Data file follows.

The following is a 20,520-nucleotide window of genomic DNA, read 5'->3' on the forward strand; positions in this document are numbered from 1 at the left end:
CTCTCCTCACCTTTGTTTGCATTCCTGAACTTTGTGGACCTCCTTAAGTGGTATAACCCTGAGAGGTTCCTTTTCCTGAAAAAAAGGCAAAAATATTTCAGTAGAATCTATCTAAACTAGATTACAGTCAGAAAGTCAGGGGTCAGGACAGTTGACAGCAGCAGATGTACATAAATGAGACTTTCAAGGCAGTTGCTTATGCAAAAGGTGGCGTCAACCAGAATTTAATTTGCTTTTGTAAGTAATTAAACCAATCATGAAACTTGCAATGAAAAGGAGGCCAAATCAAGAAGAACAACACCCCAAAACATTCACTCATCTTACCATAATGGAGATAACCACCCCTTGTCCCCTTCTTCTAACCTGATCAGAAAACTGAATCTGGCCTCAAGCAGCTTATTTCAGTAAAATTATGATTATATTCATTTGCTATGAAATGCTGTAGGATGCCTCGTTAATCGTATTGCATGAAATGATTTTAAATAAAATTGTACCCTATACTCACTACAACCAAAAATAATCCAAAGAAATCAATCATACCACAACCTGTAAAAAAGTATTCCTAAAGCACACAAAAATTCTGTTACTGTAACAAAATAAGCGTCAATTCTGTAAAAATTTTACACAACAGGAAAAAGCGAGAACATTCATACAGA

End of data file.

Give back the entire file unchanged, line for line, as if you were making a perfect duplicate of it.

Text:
The following is a 20,520-nucleotide window of genomic DNA, read 5'->3' on the forward strand; positions in this document are numbered from 1 at the left end:
CTCTCCTCACCTTTGTTTGCATTCCTGAACTTTGTGGACCTCCTTAAGTGGTATAACCCTGAGAGGTTCCTTTTCCTGAAAAAAAGGCAAAAATATTTCAGTAGAATCTATCTAAACTAGATTACAGTCAGAAAGTCAGGGGTCAGGACAGTTGACAGCAGCAGATGTACATAAATGAGACTTTCAAGGCAGTTGCTTATGCAAAAGGTGGCGTCAACCAGAATTTAATTTGCTTTTGTAAGTAATTAAACCAATCATGAAACTTGCAATGAAAAGGAGGCCAAATCAAGAAGAACAACACCCCAAAACATTCACTCATCTTACCATAATGGAGATAACCACCCCTTGTCCCCTTCTTCTAACCTGATCAGAAAACTGAATCTGGCCTCAAGCAGCTTATTTCAGTAAAATTATGATTATATTCATTTGCTATGAAATGCTGTAGGATGCCTCGTTAATCGTATTGCATGAAATGATTTTAAATAAAATTGTACCCTATACTCACTACAACCAAAAATAATCCAAAGAAATCAATCATACCACAACCTGTAAAAAAGTATTCCTAAAGCACACAAAAATTCTGTTACTGTAACAAAATAAGCGTCAATTCTGTAAAAATTTTACACAACAGGAAAAAGCGAGAACATTCATACAGA